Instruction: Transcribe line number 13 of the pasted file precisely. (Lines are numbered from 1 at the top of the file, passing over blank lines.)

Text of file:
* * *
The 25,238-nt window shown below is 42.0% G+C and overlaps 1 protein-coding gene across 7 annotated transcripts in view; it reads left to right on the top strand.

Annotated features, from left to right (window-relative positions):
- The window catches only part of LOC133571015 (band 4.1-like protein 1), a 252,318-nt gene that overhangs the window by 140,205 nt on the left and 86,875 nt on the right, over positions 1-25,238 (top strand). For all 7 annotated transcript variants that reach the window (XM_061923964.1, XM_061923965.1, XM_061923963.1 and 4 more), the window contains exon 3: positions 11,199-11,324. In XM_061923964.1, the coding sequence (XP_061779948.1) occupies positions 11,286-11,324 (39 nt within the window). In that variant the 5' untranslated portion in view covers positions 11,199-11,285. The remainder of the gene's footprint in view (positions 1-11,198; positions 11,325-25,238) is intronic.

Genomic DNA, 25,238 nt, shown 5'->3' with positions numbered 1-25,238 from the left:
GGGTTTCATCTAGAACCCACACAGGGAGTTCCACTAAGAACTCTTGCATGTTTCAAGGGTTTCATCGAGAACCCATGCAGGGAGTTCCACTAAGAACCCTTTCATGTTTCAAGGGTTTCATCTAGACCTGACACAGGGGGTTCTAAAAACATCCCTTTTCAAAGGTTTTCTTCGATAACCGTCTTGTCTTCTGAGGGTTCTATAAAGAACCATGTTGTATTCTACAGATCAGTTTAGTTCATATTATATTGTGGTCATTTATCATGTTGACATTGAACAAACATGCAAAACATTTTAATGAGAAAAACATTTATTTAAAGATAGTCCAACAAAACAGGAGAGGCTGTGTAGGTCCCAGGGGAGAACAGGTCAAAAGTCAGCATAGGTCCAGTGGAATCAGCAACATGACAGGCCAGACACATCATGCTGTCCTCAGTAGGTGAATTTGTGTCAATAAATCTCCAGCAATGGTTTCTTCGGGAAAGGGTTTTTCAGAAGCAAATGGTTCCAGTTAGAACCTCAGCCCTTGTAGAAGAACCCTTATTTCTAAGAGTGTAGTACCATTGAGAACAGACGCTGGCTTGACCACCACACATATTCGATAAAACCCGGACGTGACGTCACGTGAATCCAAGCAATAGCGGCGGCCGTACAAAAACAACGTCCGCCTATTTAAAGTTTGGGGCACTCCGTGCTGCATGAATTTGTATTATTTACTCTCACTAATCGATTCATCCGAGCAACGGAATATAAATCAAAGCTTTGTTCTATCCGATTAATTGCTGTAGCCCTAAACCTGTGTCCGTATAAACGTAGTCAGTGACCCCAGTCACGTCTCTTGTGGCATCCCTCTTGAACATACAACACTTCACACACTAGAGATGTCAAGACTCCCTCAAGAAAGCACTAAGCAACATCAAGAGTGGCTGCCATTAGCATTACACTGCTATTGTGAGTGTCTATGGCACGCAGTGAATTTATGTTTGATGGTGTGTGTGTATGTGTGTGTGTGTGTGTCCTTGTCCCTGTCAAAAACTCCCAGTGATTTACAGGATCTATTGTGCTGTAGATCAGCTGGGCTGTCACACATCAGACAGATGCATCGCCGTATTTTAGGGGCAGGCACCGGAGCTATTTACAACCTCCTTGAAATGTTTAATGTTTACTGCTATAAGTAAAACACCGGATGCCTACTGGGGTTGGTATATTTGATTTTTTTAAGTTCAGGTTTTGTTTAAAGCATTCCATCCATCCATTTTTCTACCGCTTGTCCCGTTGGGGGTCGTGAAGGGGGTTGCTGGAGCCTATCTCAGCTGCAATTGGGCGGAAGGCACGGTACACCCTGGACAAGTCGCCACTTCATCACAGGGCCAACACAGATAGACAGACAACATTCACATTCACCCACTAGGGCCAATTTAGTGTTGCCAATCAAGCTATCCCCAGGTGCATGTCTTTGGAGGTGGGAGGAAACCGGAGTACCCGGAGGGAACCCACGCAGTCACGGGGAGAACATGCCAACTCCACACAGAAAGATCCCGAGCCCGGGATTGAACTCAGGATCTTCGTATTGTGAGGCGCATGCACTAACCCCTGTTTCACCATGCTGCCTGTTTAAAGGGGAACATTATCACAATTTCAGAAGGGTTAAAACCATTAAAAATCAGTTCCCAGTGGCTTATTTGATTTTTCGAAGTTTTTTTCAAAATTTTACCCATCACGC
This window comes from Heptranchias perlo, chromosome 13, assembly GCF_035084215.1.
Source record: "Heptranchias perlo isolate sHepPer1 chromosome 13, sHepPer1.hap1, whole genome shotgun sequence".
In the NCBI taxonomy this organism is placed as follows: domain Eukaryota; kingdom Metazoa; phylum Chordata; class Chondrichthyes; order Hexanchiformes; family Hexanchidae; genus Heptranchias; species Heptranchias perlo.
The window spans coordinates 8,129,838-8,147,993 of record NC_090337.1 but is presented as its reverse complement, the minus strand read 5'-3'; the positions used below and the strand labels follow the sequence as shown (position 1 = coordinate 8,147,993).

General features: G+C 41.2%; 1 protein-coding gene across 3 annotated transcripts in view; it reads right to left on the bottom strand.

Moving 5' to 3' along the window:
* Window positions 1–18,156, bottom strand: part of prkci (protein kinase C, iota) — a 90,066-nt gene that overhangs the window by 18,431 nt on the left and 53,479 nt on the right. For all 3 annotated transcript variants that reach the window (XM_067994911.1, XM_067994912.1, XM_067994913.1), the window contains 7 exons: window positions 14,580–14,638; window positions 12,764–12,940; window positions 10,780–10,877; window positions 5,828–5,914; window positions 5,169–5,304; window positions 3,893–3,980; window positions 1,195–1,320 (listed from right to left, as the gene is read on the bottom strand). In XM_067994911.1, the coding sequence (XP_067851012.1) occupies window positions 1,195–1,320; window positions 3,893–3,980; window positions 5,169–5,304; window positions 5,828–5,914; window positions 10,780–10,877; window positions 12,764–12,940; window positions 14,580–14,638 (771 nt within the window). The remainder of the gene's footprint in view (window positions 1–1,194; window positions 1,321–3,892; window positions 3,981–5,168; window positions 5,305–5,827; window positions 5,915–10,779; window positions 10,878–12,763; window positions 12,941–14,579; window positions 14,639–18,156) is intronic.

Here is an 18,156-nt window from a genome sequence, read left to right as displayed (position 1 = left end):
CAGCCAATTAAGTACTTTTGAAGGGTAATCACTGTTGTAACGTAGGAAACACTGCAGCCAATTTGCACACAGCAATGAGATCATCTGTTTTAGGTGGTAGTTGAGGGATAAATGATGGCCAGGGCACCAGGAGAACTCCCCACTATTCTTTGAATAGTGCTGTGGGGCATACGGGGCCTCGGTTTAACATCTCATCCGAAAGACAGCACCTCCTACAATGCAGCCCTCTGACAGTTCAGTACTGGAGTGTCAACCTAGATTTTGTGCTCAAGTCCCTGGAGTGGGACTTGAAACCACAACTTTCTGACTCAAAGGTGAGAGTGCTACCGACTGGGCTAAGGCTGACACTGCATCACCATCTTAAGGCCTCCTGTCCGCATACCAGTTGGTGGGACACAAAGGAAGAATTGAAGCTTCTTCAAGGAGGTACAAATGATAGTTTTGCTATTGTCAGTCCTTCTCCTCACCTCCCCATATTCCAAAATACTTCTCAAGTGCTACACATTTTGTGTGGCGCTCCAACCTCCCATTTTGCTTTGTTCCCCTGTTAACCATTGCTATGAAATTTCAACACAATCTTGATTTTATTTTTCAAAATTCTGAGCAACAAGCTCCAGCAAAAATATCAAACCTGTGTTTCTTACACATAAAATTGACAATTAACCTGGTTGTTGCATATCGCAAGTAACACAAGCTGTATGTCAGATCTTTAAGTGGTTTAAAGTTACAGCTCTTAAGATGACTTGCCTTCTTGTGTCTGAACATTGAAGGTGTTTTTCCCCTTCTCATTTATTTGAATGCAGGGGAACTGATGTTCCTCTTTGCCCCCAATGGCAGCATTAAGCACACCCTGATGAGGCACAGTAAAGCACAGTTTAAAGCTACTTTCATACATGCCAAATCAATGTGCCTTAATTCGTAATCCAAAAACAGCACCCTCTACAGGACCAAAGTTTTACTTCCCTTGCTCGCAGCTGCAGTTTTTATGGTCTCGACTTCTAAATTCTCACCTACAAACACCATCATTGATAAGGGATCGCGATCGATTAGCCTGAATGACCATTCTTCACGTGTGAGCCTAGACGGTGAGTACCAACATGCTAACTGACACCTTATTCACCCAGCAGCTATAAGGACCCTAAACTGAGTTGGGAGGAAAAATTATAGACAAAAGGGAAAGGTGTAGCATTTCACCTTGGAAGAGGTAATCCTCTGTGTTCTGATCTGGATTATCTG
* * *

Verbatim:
Here is an 18,156-nt window from a genome sequence, read left to right as displayed (position 1 = left end):